Best in AI — December 2018

Posted by Kevin Thomas on December 28 , 2018

The best things we read in AI

[Happy New Year from Vintra!]

Vintra Blog

Vintra's monthly round-up of AI-related articles, blogs, videos, and papers we liked. 

Reinforcement learning in child-rearing, and also in training AI to recognize objects. Read the article here.

People derive knowledge about the world by interacting with their environment, time-tested studies on object permanence have shown, and over time learn from the outcomes of the actions they take. Even grasping an object provides a lot of information about it — for example, the fact that it had to be within reach in the moments leading up to the grasp.

Read Vintra's latest White Paper, The AI (R)Evolution of Enterprise Security

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Bias in image recognition is an issue we take very seriously at Vintra, Google created a competition to help. Read the article here

In a crowdsourced attempt to combat the problem, Google partnered with the NeurIPS competition track in September to launch the Inclusive Images Competition. This challenges teams to use Open Images — a publicly available dataset of 900 labeled images sampled from North America and Europe — to train an AI system evaluated on photos collected from regions around the world.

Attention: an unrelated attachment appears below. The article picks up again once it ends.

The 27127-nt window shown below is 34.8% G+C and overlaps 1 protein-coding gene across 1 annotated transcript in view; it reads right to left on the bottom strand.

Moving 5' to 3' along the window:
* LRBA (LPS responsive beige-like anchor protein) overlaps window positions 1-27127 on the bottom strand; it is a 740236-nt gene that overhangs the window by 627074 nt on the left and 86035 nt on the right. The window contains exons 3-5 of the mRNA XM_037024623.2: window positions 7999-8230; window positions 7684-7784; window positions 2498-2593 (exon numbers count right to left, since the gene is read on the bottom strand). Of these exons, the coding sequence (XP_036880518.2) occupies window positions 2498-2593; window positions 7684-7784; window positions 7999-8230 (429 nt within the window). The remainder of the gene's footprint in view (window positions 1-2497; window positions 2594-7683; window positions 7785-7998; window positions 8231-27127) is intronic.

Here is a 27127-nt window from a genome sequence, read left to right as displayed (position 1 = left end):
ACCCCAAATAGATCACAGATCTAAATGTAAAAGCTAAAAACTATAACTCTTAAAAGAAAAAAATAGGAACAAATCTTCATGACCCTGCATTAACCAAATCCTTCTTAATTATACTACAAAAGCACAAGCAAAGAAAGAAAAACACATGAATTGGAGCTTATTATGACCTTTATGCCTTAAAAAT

Who exactly is a subject of interest? Complex questions around face rec at the White House. Read the article here.

Not surprisingly, the ACLU has expressed many concerns about the pilot. On top of the basic worries about scanning people's faces (such as false positives), there's the question of who "subjects of interest" would be. Governments and police have a history of targeting people based solely on ethnicity or religion, and it's not unheard of for them to use camera footage to intimidate protesters


Face recognition at airports, speeding up the boarding process one flight at a time. Read the article here.

British Airways is using facial recognition to put people on planes in Los Angeles, Orlando, Miami, and New York. Glass security barriers block the jet bridge when a passenger walks up. Then a camera slides up or down inside a slim white pillar, snaps their profile, and flashes a green check mark (or a red cross if it doesn’t recognize them). And lo, the glass swooshes open. The airline says it can board 400 passengers in just 22 minutes, which is twice as fast as the standard method.

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Topics: Artificial Intelligence, IT Security, AI, Video Analytics, Face Recognition, What is artificial intelligence, facial recognition, Deep learning, Machine learning, Neural Nets, Airport Security, ACLU, White House

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